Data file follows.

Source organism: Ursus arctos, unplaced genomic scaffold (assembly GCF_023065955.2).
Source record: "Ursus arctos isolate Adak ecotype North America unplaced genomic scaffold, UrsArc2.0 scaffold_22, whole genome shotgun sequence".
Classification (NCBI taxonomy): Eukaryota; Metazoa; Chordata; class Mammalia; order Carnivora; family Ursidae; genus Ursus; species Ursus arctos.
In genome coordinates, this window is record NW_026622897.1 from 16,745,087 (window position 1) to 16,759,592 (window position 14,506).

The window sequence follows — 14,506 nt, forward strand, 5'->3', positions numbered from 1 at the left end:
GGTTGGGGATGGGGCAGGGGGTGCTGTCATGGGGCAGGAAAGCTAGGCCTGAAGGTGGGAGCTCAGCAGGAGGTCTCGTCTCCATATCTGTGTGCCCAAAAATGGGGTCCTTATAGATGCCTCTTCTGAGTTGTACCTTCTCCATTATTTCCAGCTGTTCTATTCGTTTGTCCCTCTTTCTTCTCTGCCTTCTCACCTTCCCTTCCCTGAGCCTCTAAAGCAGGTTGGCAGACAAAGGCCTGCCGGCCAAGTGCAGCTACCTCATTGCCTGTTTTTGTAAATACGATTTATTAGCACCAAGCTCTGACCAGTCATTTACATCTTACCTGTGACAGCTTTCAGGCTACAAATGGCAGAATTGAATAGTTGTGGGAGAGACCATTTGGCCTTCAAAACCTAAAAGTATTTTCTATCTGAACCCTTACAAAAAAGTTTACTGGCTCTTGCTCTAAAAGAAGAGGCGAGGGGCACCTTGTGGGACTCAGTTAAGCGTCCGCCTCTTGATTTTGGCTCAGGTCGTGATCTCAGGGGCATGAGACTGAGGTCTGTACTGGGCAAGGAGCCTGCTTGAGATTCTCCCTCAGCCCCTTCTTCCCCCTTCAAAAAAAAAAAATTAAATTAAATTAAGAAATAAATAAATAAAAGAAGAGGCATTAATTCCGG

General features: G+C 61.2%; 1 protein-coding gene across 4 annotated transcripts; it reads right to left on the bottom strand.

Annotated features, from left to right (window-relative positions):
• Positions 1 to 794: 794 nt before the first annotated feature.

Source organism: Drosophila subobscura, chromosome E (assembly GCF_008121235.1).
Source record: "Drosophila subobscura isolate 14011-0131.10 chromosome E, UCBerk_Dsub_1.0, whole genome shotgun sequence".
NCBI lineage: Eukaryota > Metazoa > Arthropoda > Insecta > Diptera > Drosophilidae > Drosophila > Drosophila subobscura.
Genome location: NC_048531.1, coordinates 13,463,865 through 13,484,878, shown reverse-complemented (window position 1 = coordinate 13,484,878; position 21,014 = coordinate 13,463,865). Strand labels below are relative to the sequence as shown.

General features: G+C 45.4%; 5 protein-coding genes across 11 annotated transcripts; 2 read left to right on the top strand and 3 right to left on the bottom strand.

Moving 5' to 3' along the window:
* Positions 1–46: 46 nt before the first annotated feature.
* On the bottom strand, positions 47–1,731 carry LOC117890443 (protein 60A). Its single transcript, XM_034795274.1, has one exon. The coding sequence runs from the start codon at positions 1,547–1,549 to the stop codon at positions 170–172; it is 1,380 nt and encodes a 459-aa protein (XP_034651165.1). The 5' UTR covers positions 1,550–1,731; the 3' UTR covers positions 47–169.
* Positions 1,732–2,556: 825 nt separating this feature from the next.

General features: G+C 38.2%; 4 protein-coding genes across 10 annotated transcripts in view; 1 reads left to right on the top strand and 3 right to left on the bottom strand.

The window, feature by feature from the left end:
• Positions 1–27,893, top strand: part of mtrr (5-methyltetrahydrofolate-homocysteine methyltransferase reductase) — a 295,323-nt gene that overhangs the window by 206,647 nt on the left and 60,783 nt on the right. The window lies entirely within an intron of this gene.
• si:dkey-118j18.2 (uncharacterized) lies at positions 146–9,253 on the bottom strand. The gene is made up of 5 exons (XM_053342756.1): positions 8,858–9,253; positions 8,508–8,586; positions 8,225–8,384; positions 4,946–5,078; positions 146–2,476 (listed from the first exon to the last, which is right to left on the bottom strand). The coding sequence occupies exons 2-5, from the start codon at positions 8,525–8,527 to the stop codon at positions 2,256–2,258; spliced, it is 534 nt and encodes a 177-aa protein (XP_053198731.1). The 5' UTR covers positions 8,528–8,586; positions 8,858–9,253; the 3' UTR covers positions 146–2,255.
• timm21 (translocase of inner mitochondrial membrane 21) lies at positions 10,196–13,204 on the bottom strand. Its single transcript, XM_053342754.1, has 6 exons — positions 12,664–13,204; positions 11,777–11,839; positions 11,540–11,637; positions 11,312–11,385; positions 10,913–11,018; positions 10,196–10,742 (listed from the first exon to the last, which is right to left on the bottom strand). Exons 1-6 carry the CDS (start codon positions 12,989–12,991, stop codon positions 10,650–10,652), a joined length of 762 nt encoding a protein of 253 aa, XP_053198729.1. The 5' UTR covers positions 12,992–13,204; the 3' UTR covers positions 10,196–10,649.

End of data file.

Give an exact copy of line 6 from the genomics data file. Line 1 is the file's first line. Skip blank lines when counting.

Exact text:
GGTTGGGGATGGGGCAGGGGGTGCTGTCATGGGGCAGGAAAGCTAGGCCTGAAGGTGGGAGCTCAGCAGGAGGTCTCGTCTCCATATCTGTGTGCCCAAAAATGGGGTCCTTATAGATGCCTCTTCTGAGTTGTACCTTCTCCATTATTTCCAGCTGTTCTATTCGTTTGTCCCTCTTTCTTCTCTGCCTTCTCACCTTCCCTTCCCTGAGCCTCTAAAGCAGGTTGGCAGACAAAGGCCTGCCGGCCAAGTGCAGCTACCTCATTGCCTGTTTTTGTAAATACGATTTATTAGCACCAAGCTCTGACCAGTCATTTACATCTTACCTGTGACAGCTTTCAGGCTACAAATGGCAGAATTGAATAGTTGTGGGAGAGACCATTTGGCCTTCAAAACCTAAAAGTATTTTCTATCTGAACCCTTACAAAAAAGTTTACTGGCTCTTGCTCTAAAAGAAGAGGCGAGGGGCACCTTGTGGGACTCAGTTAAGCGTCCGCCTCTTGATTTTGGCTCAGGTCGTGATCTCAGGGGCATGAGACTGAGGTCTGTACTGGGCAAGGAGCCTGCTTGAGATTCTCCCTCAGCCCCTTCTTCCCCCTTCAAAAAAAAAAAATTAAATTAAATTAAGAAATAAATAAATAAAAGAAGAGGCATTAATTCCGG